The poor technique of British kids demands action – money-making, patronising action, focusing on the individual ahead of the team and fronted by a clone of Barry from EastEnders. David Stubbs is impressed

It is commonly acknowledged, except, apparently, among the people charged to do something about it, that there is a skills deficit among young British footballers. Despite years of berating from the sidelines, tournament after tournament sees Our Boys shown up, even in the preliminary games they end up winning, as lacking in the simple but delicate arts of the game. A blood-and-thunder philosophy still prevails. The ball is not passed but “got rid” of. Players puff their chests, as if prepared to run through walls on request, charge about like lions on heat for the first 20 minutes of every game, then “mysteriously” run out of energy after an hour. Meanwhile, international opponents expend a fraction of the effort to much the same effect by simple dint of having the confidence in their ability to control and stroke about the ball.

From that viewpoint, the “Trick-Sok” is, on the face of it, a welcome initiative (well, commercial enterprise, so a maximum of two possible cheers). The pack consists of the “Soks”, with a demonstration DVD that shows you how to learn “beat-moves” (yes, there’s a lot of this), “skills and tricks” and generally emulate Ronaldinho, Luis Figo et al. As the opening rap on the DVD, conducted by a Caucasian cockney in a T-shirt of many colours, has it: “What’s all the fuss about the sock? Well, go and buy one down at the shop!” And the other one, while you’re at it. They come as a pair, you know.

The “Sok” is a one-size, rubber attachment that you stretch over your boot. It’s divided up into various zones with words like “LIN” and “RO” and “LEBAK” inscribed, which indicate the various parts of the foot. “LIN” is left instep, “RO” is right outside, “LEBAK” is left bak – sorry, back as in heel. Alluded to as the “language of the street”, this is intended as a training aid, to be referred to as you go through the various exercises that comprise the rudiments of ball control, and then, as you progress quickly, more advanced, tricksier skills.

Now, with its graffiti-type graphics, its arbitrary use of the word “street”, its aversion to the letter “c”, presenters addressing us through entirely superfluous mics, even when talking to the ­kitted lads demonstrating the moves stood but two feet away from them, terms such as “extreme freestyle” and promises that wearing of the Sok will “command respect”, it’s quite clear at whom this DVD is aimed. That’s right, young, white suburban kids. Among the ­participants and presenters here, the black face count is as high as that in a 1949 Stanley Matthews’ Bumper Soccer Book For Boys annual. One of the presenters, who looks like “Barry from EastEnders” of Extras fame, cuts an especially pitiful figure. He talks of “dreaming to be like Ronaldinho”, but his own dream is clearly to be part of a novelty, one-hit rap duo, a dream sorry in a man of his circumference.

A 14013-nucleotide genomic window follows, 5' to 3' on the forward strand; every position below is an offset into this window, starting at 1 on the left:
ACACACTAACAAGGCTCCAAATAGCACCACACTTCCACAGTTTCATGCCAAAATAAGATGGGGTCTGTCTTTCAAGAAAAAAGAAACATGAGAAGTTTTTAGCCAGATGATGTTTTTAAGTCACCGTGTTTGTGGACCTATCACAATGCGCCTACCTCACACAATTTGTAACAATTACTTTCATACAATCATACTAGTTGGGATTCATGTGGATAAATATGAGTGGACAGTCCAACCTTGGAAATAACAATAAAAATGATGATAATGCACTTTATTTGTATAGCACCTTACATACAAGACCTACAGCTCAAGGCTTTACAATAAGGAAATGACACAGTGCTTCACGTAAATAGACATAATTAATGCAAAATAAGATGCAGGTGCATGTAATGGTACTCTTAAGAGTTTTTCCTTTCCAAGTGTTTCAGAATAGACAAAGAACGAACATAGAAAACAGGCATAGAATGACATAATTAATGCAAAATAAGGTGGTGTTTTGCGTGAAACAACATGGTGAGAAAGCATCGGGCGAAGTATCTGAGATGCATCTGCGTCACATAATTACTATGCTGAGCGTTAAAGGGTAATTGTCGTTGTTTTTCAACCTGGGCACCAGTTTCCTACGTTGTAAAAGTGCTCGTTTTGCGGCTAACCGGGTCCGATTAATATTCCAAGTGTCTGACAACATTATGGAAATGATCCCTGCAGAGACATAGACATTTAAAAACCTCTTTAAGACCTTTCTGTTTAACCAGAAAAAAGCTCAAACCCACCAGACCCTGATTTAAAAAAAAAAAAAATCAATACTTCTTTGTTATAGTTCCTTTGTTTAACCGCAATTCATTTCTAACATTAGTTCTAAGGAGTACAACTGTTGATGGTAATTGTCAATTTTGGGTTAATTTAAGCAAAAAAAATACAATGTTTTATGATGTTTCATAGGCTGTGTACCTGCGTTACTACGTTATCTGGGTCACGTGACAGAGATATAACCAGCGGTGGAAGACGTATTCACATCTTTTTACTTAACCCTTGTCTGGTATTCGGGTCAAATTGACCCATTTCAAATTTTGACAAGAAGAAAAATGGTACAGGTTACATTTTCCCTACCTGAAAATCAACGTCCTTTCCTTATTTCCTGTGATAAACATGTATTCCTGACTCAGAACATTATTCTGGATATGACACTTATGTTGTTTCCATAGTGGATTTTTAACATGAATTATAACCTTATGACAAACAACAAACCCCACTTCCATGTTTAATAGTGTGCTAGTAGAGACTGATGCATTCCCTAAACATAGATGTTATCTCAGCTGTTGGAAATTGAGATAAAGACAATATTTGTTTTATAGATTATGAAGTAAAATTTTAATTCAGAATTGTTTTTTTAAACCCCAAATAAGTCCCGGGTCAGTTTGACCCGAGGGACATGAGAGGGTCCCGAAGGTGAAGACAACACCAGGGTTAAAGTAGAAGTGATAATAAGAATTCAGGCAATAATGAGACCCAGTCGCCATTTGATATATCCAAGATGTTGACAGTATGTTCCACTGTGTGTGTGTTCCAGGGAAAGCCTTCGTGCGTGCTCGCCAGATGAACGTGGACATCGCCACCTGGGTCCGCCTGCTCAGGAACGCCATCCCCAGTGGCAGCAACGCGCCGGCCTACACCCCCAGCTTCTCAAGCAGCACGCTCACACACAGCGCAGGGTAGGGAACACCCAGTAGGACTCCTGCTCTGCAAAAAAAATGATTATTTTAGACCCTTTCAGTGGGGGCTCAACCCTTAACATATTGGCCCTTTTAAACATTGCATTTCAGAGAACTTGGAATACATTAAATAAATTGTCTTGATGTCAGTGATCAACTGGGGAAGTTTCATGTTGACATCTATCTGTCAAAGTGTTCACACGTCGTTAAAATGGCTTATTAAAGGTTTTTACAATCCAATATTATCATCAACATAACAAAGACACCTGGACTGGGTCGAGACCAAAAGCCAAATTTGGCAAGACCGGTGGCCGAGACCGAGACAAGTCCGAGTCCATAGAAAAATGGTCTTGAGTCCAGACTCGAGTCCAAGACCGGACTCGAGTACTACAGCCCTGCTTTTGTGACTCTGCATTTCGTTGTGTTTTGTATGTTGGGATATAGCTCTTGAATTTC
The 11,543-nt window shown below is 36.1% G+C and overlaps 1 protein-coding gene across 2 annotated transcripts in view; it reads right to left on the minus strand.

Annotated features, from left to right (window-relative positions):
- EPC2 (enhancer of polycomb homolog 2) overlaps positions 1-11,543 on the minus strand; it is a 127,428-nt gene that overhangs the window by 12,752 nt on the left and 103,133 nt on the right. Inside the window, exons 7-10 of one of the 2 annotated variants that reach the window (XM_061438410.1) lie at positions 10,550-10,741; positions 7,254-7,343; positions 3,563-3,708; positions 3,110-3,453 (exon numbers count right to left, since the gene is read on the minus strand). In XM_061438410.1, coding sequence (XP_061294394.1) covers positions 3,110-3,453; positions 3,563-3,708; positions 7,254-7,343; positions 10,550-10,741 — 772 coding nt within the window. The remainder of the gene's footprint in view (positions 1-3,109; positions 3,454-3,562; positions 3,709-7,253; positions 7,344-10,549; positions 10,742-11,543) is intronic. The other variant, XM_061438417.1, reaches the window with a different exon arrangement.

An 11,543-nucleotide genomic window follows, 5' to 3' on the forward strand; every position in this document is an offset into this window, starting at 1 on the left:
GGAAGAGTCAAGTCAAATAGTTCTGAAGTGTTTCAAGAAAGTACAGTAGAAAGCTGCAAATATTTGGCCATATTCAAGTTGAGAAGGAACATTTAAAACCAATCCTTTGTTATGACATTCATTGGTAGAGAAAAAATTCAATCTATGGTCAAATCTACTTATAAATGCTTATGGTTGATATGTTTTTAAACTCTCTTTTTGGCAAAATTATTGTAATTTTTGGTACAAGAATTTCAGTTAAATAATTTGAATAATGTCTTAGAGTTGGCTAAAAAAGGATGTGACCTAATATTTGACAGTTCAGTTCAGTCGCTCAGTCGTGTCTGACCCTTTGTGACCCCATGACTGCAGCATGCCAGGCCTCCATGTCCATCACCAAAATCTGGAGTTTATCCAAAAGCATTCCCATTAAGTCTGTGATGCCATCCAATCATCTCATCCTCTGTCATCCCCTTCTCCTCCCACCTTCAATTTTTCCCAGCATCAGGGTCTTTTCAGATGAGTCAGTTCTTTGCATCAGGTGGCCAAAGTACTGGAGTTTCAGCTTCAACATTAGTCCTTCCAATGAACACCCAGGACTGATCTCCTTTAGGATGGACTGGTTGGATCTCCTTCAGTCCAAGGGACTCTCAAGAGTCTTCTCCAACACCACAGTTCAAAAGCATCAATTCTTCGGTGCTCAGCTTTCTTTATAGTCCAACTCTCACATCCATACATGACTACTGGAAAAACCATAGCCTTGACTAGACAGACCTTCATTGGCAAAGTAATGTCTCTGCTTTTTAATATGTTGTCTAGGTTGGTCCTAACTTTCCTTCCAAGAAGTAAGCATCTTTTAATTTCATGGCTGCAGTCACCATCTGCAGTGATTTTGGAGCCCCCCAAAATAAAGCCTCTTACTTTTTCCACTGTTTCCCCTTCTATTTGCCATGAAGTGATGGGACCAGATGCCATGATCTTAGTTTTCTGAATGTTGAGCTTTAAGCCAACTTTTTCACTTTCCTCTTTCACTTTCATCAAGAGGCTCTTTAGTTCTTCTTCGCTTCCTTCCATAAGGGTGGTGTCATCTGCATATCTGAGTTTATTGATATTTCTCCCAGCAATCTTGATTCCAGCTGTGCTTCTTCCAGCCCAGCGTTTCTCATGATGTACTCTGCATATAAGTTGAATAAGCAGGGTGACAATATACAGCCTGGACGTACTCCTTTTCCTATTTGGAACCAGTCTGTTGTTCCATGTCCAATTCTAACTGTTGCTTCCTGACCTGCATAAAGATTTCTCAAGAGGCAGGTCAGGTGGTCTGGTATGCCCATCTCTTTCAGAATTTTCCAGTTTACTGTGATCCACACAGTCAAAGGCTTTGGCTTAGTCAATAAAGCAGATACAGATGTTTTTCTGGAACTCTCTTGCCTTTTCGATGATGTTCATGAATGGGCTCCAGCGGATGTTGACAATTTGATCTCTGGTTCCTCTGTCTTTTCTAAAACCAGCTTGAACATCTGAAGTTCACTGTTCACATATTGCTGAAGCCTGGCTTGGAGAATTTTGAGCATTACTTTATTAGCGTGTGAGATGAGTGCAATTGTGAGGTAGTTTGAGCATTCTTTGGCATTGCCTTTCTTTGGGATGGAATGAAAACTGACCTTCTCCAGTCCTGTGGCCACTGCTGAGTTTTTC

Most of the DVD is taken up with practical exercises, and these are simple but sensible enough, the staple of any basic, academic football training. You learn how getting the ball to do a variety of things means using various bits of the foot, rather than hoofing and hoping. Fine. The question is never raised, let alone answered, of why mastery of these skills requires the consultation of a rubber sock, but perhaps it’s too early to judge whether the device truly aids concentration. My “Soks” will be donated to my 12-year-old nephew, and he will provide feedback at some future date.

What is cause for concern is that the “Trick-Sok” ethos is wholly individualistic. “Freestylin’” is code for showing off, while demonstrations see the kids pitted against each other one on one. The aim, according to Trick-Sok’s blurb, is “having the skills available at your feet to totally destroy and humiliate your opponents – the ultimate power”. Hmmm. One doesn’t wish to come on too schoolmasterly here, but all this negates the importance of football as a team game. One in which you pass the ball to your fellow players, rather than prat around on the touchline in the “freestyle zone”. Indeed, in its 12-step programme there is no mention of passing the ball whatsoever.

Ultimately, this a risible, cynical attempt to speak to a youth supposedly desocialised by games consoles and gangsta rap fantasies of individual domination – to put the “arse” into sole.

From WSC 247 September 2007

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